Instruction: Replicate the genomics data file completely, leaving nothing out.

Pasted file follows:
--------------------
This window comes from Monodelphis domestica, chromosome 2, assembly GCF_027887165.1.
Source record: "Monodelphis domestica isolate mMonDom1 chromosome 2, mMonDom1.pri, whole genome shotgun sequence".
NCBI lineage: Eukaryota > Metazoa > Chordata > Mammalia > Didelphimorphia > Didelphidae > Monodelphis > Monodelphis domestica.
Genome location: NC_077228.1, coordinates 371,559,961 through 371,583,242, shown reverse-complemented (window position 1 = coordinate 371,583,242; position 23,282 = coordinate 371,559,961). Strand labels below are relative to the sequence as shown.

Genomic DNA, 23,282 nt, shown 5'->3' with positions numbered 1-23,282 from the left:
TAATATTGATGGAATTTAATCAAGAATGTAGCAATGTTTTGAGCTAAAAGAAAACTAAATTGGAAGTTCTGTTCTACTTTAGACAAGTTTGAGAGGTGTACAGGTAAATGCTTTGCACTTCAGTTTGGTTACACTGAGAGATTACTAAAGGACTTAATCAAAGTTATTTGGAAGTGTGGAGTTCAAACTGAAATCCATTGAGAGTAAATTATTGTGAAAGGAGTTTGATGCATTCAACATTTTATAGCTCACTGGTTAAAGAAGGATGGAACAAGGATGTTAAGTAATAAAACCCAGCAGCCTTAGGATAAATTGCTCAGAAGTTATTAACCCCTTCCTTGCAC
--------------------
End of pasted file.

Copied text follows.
This window comes from Monodelphis domestica, chromosome 2, assembly GCF_027887165.1.
Source record: "Monodelphis domestica isolate mMonDom1 chromosome 2, mMonDom1.pri, whole genome shotgun sequence".
NCBI lineage: Eukaryota > Metazoa > Chordata > Mammalia > Didelphimorphia > Didelphidae > Monodelphis > Monodelphis domestica.
Genome location: NC_077228.1, coordinates 371,559,961 through 371,583,242, shown reverse-complemented (window position 1 = coordinate 371,583,242; position 23,282 = coordinate 371,559,961). Strand labels below are relative to the sequence as shown.

Genomic DNA, 23,282 nt, shown 5'->3' with positions numbered 1-23,282 from the left:
TAATATTGATGGAATTTAATCAAGAATGTAGCAATGTTTTGAGCTAAAAGAAAACTAAATTGGAAGTTCTGTTCTACTTTAGACAAGTTTGAGAGGTGTACAGGTAAATGCTTTGCACTTCAGTTTGGTTACACTGAGAGATTACTAAAGGACTTAATCAAAGTTATTTGGAAGTGTGGAGTTCAAACTGAAATCCATTGAGAGTAAATTATTGTGAAAGGAGTTTGATGCATTCAACATTTTATAGCTCACTGGTTAAAGAAGGATGGAACAAGGATGTTAAGTAATAAAACCCAGCAGCCTTAGGATAAATTGCTCAGAAGTTATTAACCCCTTCCTTGCAC